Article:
### Abstract

The objective of installing support is to mitigate the risk of injuries and costs associated with rehabilitation of excavation damage and associated production downtime. It follows that the greater the likelihood of stress damage or rockfalls, due to the inherent rock mass conditions, the more work is required from the support system. In addition to this, the exposure of personnel in these excavations and the quantity of production serviced by the excavation will significantly influence the support requirements.

While support systems have evolved over many years to cater for these demands and experienced rock engineering practitioners generally apply appropriate engineering judgement, most design methods are based on a simple factor of safety and do not cater for a proper risk evaluation. In nature, rock mass characteristics are variable and considerable effort is required to understand the variability, particularly when the geology is complex. Stress fields are often unknown or are simply inferred from one or two stress measurements.

This paper describes a risk-based approach to support design, which takes the variability of rock mass conditions into consideration. A statistical block stability method is used to estimate the probability of occurrence of rockfalls of different sizes in a given length of tunnel. Elastic and elasto-plastic numerical methods are used to estimate the probability of the depth of failure exceeding a prescribed serviceability criteria. The results of these analyses are used to estimate the expected cost of excavation damage, based on the rehabilitation cost and associated production downtime.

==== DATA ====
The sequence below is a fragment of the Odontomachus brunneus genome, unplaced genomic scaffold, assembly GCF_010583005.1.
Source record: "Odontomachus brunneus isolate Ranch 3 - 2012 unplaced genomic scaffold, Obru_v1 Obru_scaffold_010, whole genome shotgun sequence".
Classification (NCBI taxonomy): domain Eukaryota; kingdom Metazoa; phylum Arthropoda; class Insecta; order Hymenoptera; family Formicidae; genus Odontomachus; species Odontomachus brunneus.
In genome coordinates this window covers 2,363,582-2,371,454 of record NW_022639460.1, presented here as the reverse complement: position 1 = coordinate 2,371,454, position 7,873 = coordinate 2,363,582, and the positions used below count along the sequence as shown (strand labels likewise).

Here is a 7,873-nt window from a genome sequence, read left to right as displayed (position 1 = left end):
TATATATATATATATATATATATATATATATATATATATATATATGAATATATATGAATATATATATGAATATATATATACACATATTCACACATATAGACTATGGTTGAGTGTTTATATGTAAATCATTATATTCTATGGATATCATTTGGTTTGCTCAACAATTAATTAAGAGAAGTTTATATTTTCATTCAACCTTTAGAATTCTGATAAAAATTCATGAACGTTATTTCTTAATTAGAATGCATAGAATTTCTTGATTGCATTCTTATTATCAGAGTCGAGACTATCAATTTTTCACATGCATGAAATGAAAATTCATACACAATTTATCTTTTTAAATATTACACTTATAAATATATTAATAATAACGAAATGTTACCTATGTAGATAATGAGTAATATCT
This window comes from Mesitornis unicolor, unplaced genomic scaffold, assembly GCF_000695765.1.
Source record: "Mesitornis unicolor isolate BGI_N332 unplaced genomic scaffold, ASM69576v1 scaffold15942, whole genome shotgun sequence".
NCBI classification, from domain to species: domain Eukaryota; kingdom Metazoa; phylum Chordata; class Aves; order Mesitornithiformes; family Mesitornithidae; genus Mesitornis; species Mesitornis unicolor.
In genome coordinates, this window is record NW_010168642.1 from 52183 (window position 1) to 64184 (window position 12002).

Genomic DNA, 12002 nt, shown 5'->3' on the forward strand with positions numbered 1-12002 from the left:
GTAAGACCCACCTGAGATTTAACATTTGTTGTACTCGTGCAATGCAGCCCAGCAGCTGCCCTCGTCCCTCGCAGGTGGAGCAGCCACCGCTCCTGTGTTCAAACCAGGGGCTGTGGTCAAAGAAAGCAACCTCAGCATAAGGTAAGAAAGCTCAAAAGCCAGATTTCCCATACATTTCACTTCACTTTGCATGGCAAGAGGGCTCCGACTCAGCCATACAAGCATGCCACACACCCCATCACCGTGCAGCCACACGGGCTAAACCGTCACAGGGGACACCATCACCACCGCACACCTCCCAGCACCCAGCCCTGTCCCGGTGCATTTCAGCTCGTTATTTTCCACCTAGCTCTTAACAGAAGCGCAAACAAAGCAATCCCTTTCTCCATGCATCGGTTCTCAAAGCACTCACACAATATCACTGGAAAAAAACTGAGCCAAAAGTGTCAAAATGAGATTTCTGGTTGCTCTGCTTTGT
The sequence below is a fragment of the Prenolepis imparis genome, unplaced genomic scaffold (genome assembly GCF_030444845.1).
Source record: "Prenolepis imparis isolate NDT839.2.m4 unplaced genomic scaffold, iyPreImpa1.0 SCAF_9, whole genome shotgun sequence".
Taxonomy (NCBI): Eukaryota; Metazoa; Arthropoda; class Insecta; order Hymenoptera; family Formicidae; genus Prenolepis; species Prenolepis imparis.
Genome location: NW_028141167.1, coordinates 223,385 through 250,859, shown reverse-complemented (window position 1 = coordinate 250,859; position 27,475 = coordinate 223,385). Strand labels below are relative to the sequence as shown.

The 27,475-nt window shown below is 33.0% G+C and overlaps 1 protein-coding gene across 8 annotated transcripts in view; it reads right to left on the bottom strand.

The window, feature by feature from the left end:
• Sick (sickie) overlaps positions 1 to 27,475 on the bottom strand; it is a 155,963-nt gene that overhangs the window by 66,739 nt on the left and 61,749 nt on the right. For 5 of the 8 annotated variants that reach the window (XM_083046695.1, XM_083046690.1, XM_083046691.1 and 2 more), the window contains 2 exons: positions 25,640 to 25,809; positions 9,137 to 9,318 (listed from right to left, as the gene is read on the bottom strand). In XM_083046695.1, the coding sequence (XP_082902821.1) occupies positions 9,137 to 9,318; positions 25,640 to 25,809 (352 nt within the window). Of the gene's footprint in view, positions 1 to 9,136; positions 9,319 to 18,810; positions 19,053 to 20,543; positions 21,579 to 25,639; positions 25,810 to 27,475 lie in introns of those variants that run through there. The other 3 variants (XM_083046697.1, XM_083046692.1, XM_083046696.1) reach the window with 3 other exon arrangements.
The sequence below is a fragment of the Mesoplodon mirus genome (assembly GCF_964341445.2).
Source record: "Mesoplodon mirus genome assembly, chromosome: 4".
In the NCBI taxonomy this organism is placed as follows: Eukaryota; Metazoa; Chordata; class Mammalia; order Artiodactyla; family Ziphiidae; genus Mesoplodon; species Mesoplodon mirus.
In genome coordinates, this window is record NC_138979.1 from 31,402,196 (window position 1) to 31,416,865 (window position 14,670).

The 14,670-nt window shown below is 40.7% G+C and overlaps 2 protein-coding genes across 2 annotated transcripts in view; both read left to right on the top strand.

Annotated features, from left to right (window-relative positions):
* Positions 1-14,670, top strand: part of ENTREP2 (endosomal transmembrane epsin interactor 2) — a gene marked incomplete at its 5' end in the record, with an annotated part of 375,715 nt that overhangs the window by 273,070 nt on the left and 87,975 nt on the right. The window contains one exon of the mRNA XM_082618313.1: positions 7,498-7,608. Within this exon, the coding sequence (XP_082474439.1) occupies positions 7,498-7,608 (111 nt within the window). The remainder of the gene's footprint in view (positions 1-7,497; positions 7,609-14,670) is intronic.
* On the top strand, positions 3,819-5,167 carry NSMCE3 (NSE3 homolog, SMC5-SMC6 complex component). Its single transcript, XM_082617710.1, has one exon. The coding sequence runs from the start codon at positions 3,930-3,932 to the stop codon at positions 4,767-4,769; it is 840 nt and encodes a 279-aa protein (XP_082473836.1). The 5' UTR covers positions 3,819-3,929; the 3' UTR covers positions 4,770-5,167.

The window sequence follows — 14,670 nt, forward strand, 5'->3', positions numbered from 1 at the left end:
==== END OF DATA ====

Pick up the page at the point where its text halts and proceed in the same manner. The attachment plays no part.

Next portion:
While support systems have evolved over many years to cater for these demands and experienced rock engineering practitioners generally apply appropriate engineering judgement, most design methods are based on a simple factor of safety and do not cater for a proper risk evaluation. In nature, rock mass characteristics are variable and considerable effort is required to understand the variability, particularly when the geology is complex. Stress fields are often unknown or are simply inferred from one or two stress measurements.

This paper describes a risk-based approach to support design, which takes the variability of rock mass conditions into consideration. A statistical block stability method is used to estimate the probability of occurrence of rockfalls of different sizes in a given length of tunnel. Elastic and elasto-plastic numerical methods are used to estimate the probability of the depth of failure exceeding a prescribed serviceability criteria. The results of these analyses are used to estimate the expected cost of excavation damage, based on the rehabilitation cost and associated production downtime.

Original language | English |
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Title of host publication | Proceedings of the 8th International Symposium on Ground Support in Mining and Underground Construction |

Editors | E. Nordlund, T.H. Jones, A. Eitzenberger |

Publisher | Lulea University of Technology |

Number of pages | 19 |

ISBN (Print) | 978-91-7583-804-5 |

Publication status | Published - 2016 |

Event | 8th International Symposium on Ground Support in Mining and Underground Construction - Lulea, Sweden Duration: 12 Sep 2016 → 14 Sep 2016 |

### Conference

Conference | 8th International Symposium on Ground Support in Mining and Underground Construction |
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Abbreviated title | Ground Support 2016 |

Country | Sweden |

City | Lulea |

Period | 12/09/16 → 14/09/16 |

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## Cite this

Joughin, W. C., Muaka, J. J., Mpunzi, P., Sewnun, D., & Wesseloo, J. (2016). A risk-based approach to ground support design. In E. Nordlund, T. H. Jones, & A. Eitzenberger (Eds.),

*Proceedings of the 8th International Symposium on Ground Support in Mining and Underground Construction*Lulea University of Technology.